This is an update to an earlier post about my beloved E-series Squier Strat from 198something. It might be of use to you if you are thinking of modding or rehabbing a Stratty guitar.
Since that post, I’ve done the following:
Started playing in a band called “Pink Flamingos” (I KNOW!) in which I do a lot of “lead” guitaring using fairly trad-sounding clean sounds. I am NOT trying to make this thing sound like a Tele, but I want Tele-ish elements to the sound. And lots of bonk.
Put in a Fender Super Switch, wired like this:
1 – Bridge only
2 – Bridge and Middle
3 – Bridge and Neck
4 – Middle and Neck
5 – Neck only
This all worked out really well. Lots of big warm bonk in the 2 position, fills out and gets wider in the 3 position, and still that lovely Stratty-Strat jangle in the 4 position. I use the bridge alone VERY rarely, and never use the neck alone.
As you’ll find with most kooky single-coil experiments in their raw state, I DID have to deal with a bit of noise. To a large extent, this is just a fact of life with some single-coils. YES! I AM AWARE OF VARIOUS NOISELESS OPTIONS! I even have some in other guitars. But for THIS guitar, and the pickups I have decided to use, noise is part of the fun.
But there ARE things you can do. Like some basic shielding. I thought I would share with you my example of why this is a good idea, and how not to do it. For sciense.
I had 3/4 of a sheet of adhesive-backed copper foil floating around for a few years. It bounced around various shelves and boxes so much that the adhesive had pretty much kinda given up in a lot of places, and the edges had been dinged, ripped and folded. It was way too shot to use on someone else’s guitar, which makes it just the kind of thing I would use on my own guitar.
On Thursday, I had about 45 minutes before Pink Flamingos rehearsal, which seemed like EXACTLY enough time to do the shielding on the Squier if nothing went wrong. To ensure that something WOULD go wrong, I didn’t make sure I had all the tools I would need, grabbed the guitar, and ran to my work bench.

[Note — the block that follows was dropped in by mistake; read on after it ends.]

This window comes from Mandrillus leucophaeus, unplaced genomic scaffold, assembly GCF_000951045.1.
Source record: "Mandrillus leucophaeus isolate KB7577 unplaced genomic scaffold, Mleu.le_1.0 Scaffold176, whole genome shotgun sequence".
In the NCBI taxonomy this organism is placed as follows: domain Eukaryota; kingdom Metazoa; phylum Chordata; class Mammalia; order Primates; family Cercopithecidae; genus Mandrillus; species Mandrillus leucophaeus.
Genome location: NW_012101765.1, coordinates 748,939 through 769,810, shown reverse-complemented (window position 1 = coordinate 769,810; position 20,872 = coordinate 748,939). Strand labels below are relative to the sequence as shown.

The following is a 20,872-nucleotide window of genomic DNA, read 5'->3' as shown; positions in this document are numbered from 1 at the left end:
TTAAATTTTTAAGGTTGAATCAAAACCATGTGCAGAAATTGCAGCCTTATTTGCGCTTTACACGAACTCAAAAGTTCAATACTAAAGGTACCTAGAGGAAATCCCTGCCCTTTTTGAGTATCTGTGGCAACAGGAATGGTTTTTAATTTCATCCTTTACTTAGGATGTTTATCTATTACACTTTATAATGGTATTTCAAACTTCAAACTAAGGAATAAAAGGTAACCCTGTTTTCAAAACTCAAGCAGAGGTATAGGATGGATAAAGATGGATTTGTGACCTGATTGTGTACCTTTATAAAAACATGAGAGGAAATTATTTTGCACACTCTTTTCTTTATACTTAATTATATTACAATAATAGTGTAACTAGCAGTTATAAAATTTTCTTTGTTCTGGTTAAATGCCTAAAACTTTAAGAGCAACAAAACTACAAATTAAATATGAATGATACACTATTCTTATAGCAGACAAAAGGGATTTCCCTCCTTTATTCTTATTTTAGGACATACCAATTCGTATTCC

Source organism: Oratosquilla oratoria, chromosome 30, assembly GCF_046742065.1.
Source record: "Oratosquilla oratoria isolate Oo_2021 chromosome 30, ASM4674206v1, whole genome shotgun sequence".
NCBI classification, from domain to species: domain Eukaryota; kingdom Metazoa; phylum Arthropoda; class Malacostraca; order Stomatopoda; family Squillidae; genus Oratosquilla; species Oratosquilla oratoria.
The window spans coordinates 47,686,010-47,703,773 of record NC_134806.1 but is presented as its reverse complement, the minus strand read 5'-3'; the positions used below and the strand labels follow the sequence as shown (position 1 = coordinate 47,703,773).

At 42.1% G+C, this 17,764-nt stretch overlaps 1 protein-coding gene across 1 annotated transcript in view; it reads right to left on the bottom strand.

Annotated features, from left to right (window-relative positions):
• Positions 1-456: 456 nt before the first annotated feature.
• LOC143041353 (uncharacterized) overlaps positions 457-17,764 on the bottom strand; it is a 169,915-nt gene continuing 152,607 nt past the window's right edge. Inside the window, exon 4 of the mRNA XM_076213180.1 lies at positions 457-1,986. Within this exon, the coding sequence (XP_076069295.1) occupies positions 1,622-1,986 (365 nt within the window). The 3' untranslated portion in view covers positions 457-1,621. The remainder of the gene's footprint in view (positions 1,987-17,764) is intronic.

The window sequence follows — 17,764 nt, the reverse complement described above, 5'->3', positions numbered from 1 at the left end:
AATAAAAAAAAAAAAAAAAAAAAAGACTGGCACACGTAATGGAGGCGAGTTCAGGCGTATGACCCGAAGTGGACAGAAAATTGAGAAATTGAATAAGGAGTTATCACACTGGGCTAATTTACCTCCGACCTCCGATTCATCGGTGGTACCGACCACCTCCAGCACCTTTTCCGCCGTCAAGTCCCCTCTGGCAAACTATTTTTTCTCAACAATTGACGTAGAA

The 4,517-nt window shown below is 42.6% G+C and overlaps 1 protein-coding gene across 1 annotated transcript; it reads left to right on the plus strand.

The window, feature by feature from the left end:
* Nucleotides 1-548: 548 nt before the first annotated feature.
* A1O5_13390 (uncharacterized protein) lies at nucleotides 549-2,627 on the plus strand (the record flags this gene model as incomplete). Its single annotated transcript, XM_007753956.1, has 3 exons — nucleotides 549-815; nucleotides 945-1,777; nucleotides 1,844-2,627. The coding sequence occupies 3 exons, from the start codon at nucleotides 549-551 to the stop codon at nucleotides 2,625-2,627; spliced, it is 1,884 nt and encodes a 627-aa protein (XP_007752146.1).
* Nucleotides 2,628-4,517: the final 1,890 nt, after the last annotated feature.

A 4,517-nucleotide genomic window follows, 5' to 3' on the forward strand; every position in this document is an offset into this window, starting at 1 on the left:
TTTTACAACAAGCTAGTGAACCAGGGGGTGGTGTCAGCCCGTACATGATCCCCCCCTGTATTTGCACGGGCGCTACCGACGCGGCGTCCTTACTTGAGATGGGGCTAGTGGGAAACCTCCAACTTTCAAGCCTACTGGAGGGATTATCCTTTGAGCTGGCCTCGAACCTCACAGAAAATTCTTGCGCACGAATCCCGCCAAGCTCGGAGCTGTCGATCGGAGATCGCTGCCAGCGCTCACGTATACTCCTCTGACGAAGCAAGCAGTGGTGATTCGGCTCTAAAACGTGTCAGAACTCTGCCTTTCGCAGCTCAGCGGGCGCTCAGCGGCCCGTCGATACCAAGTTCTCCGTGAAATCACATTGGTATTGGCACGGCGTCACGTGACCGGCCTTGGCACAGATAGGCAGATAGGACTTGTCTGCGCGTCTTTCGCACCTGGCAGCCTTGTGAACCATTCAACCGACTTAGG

I picked up the amp I forgot I had opened up on my work bench and carefully stacked it on top of another amp, on top of a wobbly storage container, so that I would always be distracted by the fear it would fall over while I was working. Can’t stress how helpful this step is. If you want to make your task more exciting, MAKE SURE YOUR WORK AREA IS AN IMMINENT DISASTER!
I slacked off the strings, then decided I should just remove and change them, then decided to just slack them off, then undid them from the tuners but didn’t use a piece of tape or Velcro to hold them in place, so that they would be sure to tangle.
I removed all the screws from the pickguard and actually put them all in a container. Crazy.
Here’s a nice picture of the guitar all opened up. You can click on it if you want to see it more biggerer:
This next bit is most useful. First, I didn’t make sure I had my shears or even a pair of scissors in the room. That way, I could cut the foil by either snipping teeny bits with the end of my wire strippers or biting it and then tearing it unevenly with my hands. If you find these methods too accurate, make sure that you hurry while doing them.
DON’T MEASURE ANYTHING! Just slap the foil down and start pressing it in randomly. Then, when you discover that things are in the wrong place, just lift it up and move it a lot. Not only will this put lots of random folds and creases in your foil, it will also pull off any adhesive it had left on it.
Speaking of adhesive, for goodness sake don’t bother to reach across the bench and grab any of the adhesives you have there. Just keep slogging away with the wrong tools!
The torn edges of copper foil can be quite sharp. But I’m pretty sure that’s OK. Don’t worry about gloves.
Swearing is a great time-saver!
In what seemed like no time at all, but was actually about 15 minutes after the guys in the band showed up, I had the foil properly in place, and was ready to put the guitar back together.
Here’s a picture with most of the shielding in place:
Just to make life interesting, I put on a fresh set of strings, because how could that be a problem right before you play?
All kidding aside, my point here is DO THE PREP WORK! This job SHOULD have been fast, and the old foil shouldn’t have been a problem, but by trying to hurry before I started, I ended up taking longer and having to do things about three times. Also, it REALLY hurt to play at rehearsal, and I messed my hands up for a gig tonight.